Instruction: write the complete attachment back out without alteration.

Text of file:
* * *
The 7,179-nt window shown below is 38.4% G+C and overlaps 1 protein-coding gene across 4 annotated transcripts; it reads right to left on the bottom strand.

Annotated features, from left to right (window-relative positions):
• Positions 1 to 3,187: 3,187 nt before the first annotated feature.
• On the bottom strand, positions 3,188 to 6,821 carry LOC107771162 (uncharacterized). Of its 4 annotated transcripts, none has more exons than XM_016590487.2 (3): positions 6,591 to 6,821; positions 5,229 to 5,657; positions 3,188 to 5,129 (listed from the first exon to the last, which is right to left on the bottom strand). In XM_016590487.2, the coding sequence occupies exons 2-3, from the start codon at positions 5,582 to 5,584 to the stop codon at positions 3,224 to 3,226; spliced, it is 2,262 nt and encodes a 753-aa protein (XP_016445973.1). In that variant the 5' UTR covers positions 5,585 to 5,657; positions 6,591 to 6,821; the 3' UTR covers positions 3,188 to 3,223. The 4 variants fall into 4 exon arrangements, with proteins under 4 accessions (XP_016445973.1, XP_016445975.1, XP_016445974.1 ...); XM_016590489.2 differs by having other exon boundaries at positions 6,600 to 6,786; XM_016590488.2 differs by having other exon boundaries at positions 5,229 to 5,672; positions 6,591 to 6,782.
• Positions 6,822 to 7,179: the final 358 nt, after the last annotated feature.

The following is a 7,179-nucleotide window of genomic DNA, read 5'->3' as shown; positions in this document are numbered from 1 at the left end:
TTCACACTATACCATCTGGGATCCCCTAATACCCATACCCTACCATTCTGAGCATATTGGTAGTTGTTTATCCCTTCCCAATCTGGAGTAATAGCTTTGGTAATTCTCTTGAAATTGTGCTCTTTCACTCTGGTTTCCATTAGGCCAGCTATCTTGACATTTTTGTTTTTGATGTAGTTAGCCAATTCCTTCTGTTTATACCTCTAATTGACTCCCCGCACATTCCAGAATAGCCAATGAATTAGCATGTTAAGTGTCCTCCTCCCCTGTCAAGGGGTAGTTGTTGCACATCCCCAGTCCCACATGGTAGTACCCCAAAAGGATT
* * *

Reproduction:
The 7,179-nt window shown below is 38.4% G+C and overlaps 1 protein-coding gene across 4 annotated transcripts; it reads right to left on the bottom strand.

Annotated features, from left to right (window-relative positions):
• Positions 1 to 3,187: 3,187 nt before the first annotated feature.
• On the bottom strand, positions 3,188 to 6,821 carry LOC107771162 (uncharacterized). Of its 4 annotated transcripts, none has more exons than XM_016590487.2 (3): positions 6,591 to 6,821; positions 5,229 to 5,657; positions 3,188 to 5,129 (listed from the first exon to the last, which is right to left on the bottom strand). In XM_016590487.2, the coding sequence occupies exons 2-3, from the start codon at positions 5,582 to 5,584 to the stop codon at positions 3,224 to 3,226; spliced, it is 2,262 nt and encodes a 753-aa protein (XP_016445973.1). In that variant the 5' UTR covers positions 5,585 to 5,657; positions 6,591 to 6,821; the 3' UTR covers positions 3,188 to 3,223. The 4 variants fall into 4 exon arrangements, with proteins under 4 accessions (XP_016445973.1, XP_016445975.1, XP_016445974.1 ...); XM_016590489.2 differs by having other exon boundaries at positions 6,600 to 6,786; XM_016590488.2 differs by having other exon boundaries at positions 5,229 to 5,672; positions 6,591 to 6,782.
• Positions 6,822 to 7,179: the final 358 nt, after the last annotated feature.

The following is a 7,179-nucleotide window of genomic DNA, read 5'->3' as shown; positions in this document are numbered from 1 at the left end:
TTCACACTATACCATCTGGGATCCCCTAATACCCATACCCTACCATTCTGAGCATATTGGTAGTTGTTTATCCCTTCCCAATCTGGAGTAATAGCTTTGGTAATTCTCTTGAAATTGTGCTCTTTCACTCTGGTTTCCATTAGGCCAGCTATCTTGACATTTTTGTTTTTGATGTAGTTAGCCAATTCCTTCTGTTTATACCTCTAATTGACTCCCCGCACATTCCAGAATAGCCAATGAATTAGCATGTTAAGTGTCCTCCTCCCCTGTCAAGGGGTAGTTGTTGCACATCCCCAGTCCCACATGGTAGTACCCCAAAAGGATT